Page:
1. What about situational ethics?
Situational ethicists, who say that a man can act out of love to God and love to his neighbour when he commits adultery with his neighbour’s wife, still stand condemned by God and His word on the final day. This should be obvious to most born-again Christians. They know that “walking in the Spirit” means that, unlike those in “the flesh” (in the sinful nature), they can keep the law of God (Rom.8:5-10); it is “the ordinance of the law” which is “fulfilled in us who walk not after the flesh but after the Spirit” (v.4) (p.33-34).
2. What will my obedience lead to?
Those who have hearts made right with God, those who have been given a new heart by God, those who wish from the heart to please God, will seek to walk according to God’s commandments (Jer.31:33; Ezek.11:19-20; 36:26-27). A proper heart attitude should lead to proper outward conduct as well. Obedience cannot be restricted to the heart. Jesus not only wanted the Pharisees to realize the inward values of mercy and faith; He did not want them to leave undone the minor outward matters of tithing garden vegetables (Matt.23:23) (p.34).
3. Have God’s commands changed?
Jesus spoke with unmistakable clarity when He said, “It is easier for heaven and earth to pass away than for one stroke of the law to fail” (Luke 16:17). The coming of God’s righteous Son surely could do nothing to change the righteous character of God’s laws, even the least of them, for then they would be exposed as unjust and less than eternal in their uprightness. So Christ issues this severe warning: “Whoever annuls one of the least of these commandments and so teaches others shall be called least in the kingdom of heaven” (Matt.5:19). The advent of the Saviour and the inauguration of the New Age do not have the effect of abrogating the slightest detail of God’s righteous commandments. God has not changed His mind about good and evil or what constitutes them (p.38).
4. Was the Old Covenant a covenant of grace?
…Even the Mosaic covenant characterised by law is a gracious covenant. The law which we read in the Old Testament is a provision of God’s grace to us (Ps.119:29; 62-64). Every covenant carries stipulations which are to be kept, as we have seen. But prior to that we saw that all of the covenants of God are unified into one overall Covenant of Grace, fully realised with the coming of Christ in the New Covenant. So if there is one covenant enjoyed by the people of God throughout the ages, then there is one moral code or set of stipulations which govern those who would be covenant keepers. Therefore, we must answer that of course New Testament believers are bound to the Old Testament law of God. His standards, just like his covenant, are unchanging (p.42).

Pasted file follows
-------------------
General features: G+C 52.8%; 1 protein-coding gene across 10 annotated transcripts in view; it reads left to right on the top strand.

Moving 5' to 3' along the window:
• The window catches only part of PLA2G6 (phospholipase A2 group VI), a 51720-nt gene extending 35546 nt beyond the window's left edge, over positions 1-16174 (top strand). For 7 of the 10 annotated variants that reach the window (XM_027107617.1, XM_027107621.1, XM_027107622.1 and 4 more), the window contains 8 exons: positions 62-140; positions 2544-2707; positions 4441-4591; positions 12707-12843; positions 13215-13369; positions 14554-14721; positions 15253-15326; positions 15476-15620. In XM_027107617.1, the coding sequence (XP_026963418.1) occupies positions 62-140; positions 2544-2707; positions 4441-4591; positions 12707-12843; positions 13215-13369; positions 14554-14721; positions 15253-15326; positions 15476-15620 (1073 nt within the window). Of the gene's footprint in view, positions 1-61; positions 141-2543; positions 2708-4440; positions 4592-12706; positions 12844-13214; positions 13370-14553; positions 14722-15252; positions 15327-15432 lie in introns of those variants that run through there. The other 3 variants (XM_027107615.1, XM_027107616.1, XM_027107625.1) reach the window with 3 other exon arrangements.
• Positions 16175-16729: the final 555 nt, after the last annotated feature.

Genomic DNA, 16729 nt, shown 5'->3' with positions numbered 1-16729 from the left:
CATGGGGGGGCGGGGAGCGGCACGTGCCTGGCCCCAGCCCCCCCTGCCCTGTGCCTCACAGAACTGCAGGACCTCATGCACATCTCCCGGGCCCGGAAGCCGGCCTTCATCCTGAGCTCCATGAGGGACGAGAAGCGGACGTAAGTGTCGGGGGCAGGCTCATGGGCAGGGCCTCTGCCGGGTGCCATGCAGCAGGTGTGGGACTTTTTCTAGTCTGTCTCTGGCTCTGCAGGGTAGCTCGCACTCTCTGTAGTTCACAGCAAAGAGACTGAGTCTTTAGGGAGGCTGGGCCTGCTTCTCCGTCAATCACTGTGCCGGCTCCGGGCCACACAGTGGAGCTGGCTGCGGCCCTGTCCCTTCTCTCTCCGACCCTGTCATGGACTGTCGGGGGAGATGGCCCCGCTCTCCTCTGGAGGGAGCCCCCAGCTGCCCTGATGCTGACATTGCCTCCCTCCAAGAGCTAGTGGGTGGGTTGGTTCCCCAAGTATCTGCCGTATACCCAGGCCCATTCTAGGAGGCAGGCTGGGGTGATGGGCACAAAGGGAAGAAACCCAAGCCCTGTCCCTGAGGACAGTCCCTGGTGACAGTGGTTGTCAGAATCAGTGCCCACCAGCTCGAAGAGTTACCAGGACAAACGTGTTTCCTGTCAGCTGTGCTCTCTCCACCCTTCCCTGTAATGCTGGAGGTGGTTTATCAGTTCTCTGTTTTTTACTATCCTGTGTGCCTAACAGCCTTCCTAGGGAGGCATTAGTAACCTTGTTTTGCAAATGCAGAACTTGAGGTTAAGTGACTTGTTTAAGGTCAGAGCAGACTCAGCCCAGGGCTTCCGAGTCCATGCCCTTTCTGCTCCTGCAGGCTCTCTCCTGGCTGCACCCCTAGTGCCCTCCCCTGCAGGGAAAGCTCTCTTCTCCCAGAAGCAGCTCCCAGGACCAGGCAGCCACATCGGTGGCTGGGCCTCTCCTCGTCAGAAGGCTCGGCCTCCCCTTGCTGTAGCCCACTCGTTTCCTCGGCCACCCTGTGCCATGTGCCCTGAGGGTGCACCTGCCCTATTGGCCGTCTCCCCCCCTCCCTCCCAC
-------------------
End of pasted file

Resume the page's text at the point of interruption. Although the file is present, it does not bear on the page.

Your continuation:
5. What about the New Covenant?
The establishment of the New Covenant does not imply the abrogation of the Mosaic law or its depreciation in any sense! The idea of a new law is ruled out altogether, for it is the well known law of God which He says He will write upon the hearts of New Covenant believers. Unlike the Old Covenant where God found fault with the people for breaking His commandments (Heb.8:8-9), the New Covenant will give internal strength for keeping those very commandments. It will write the law on believers’ hearts, for out of the heart are the issues of life (Prov.4:23).
The Holy Spirit of God will indwell the heart of believers, writing God’s law therein, with the result that they will live according to the commandments. “I will put My Spirit within you and cause you to walk in My statutes, and you will be careful to observe My ordinances” (Ezek.36:27). As Paul writes in Romans 8:4, those who now walk according to the Spirit have the requirement of the law fulfilled within them. America’s twentieth century orthodox Protestant leader J. Gresham Machen said, “The gospel does not abrogate God’s law, but it makes men love it with all their hearts” (p.43-44).
6. So, is there a Biblical double-standard?
One of the requirements of His law, which reflects His holy character, is the prohibition of using a double-standard (Deut.25:13-16; Lev.19:35-37). It is ungodly to use one measure or yardstick with some people, and then use an altered measure with others. “Divers weights and divers measures, both of them are alike abomination to the Lord” (Prov.20:10). Accordingly God requires that we have but one standard or moral judgement, whether it be for the stranger or native (Lev.24:22; Deut.1:16-17; cf. Num.15:16). He abhors a double-standard of right and wrong, and we can be sure that He does not judge in such a fashion. Something that was sinful in the Old Testament is likewise sinful for us in the New Testament, for God’s standards are not subject to fluctuation from age to age. He has one uniform standard of right and wrong (p.44).
7. What was the sin of our first parents?
Our first parents were led to seek a lifestyle which was not bound by law from God; thus they were tempted into deciding for themselves what would count for good and evil. Law would not be laid down to them by God, for they would lay it down for themselves. Demonstrating sin’s lawlessness (IJn.3:4) they became “like God:” law givers of their own making and authority. God’s law, which should have been their delight, became burdensome to them (p.46-47).